The goal of the app is to automate and simplify an otherwise complicated user flow. It bridges the gap between applications such as data sources (Instagram, Reddit, blogs, etc), data collection tools (Notion database), and data visualization tools (Google Maps). It allows users to see their data from different sources in one unified layout.
I currently use this tool for mapping my favourite restaurants, but will definitely use this in planning future vacations and trips. I can then embed the map back into Notion, which lets me interact with the map and the database simultaneously.
26 March 2018 in shehacks
In founding this event, I asked and received a lot of questions: What value prop does SheHacks have amongst a sea of hackathons? Why is this event girls only? Is inclusion by exclusion paradoxical and counter-productive?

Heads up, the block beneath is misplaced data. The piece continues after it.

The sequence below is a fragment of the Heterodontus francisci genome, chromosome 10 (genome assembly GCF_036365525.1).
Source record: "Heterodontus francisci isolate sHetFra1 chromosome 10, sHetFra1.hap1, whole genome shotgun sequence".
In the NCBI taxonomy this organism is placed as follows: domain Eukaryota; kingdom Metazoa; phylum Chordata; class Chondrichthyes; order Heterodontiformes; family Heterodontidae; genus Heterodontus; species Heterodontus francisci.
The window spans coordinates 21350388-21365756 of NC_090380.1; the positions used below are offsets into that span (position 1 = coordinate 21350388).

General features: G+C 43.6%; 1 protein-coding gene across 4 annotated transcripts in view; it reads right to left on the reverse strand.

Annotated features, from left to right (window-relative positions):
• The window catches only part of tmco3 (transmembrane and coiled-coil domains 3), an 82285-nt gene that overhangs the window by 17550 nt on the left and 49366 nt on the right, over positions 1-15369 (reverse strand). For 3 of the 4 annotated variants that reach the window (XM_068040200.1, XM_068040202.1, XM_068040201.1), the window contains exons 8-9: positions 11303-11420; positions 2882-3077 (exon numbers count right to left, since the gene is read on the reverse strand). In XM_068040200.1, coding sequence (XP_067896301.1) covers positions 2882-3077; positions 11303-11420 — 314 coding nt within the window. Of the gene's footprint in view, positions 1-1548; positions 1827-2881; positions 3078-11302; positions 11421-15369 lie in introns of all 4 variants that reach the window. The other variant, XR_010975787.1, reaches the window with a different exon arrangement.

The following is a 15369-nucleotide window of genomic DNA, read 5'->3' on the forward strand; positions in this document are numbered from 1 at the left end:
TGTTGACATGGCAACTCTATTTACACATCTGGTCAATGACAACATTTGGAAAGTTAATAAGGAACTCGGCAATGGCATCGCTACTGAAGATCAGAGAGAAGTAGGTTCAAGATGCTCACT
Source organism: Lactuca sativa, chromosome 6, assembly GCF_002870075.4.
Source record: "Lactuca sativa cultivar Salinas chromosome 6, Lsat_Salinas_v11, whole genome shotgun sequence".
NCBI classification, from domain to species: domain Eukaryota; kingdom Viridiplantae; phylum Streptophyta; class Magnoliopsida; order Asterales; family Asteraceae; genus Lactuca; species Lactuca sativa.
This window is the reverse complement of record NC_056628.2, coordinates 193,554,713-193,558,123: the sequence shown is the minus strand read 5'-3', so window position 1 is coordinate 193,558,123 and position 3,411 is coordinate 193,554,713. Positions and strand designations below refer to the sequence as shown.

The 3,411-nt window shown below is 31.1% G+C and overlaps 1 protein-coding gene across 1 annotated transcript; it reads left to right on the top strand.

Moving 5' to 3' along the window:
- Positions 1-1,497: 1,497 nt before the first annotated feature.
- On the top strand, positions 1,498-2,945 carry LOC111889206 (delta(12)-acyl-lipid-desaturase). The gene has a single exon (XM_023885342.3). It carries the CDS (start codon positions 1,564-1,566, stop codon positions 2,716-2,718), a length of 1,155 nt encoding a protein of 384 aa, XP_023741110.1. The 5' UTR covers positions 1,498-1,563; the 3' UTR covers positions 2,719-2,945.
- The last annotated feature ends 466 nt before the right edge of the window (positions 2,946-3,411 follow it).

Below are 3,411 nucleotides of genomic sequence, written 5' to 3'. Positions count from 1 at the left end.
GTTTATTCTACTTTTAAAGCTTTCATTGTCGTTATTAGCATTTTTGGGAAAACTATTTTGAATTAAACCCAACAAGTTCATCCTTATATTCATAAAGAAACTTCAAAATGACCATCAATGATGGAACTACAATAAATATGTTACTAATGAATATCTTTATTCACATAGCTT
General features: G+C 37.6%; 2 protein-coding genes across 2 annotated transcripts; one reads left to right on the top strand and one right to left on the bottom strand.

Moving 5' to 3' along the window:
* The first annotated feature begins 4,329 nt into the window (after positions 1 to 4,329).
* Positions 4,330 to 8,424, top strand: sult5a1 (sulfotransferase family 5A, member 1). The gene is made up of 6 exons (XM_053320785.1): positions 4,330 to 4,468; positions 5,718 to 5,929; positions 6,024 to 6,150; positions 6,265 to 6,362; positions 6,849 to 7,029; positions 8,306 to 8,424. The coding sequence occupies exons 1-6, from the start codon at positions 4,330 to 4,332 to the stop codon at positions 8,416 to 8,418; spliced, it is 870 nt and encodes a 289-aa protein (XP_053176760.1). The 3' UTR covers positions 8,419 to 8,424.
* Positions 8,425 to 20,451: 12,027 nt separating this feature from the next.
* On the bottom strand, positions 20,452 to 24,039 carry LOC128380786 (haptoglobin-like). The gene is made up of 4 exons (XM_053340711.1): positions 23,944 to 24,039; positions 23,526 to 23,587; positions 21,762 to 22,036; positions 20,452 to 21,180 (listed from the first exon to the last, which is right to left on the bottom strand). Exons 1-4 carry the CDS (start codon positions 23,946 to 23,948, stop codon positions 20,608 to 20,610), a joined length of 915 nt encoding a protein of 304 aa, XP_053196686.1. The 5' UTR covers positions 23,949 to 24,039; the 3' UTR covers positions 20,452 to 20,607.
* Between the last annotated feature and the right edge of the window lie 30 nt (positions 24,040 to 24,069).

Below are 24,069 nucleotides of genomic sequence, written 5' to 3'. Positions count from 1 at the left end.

It’s irrefutable that tech has a gender diversity issue. Objectively, there are more males than females, nothing to argue about there. Things get a bit hairy when you ask why we should strive for more diversity or how we should get there. Without diving too deep into the wormhole of identity politics and affirmative action, let’s evaluate SheHacks on its own and try to answer these questions.
A while ago, I spoke to a VP of Engineering asking why there was a gender diversity issue at his company. His evaluation was two-fold: 1) The supply of women applying for jobs is far less than men and 2) Of these women, many lack the required experience in comparison to men.
SheHacks is designed to solve these issues.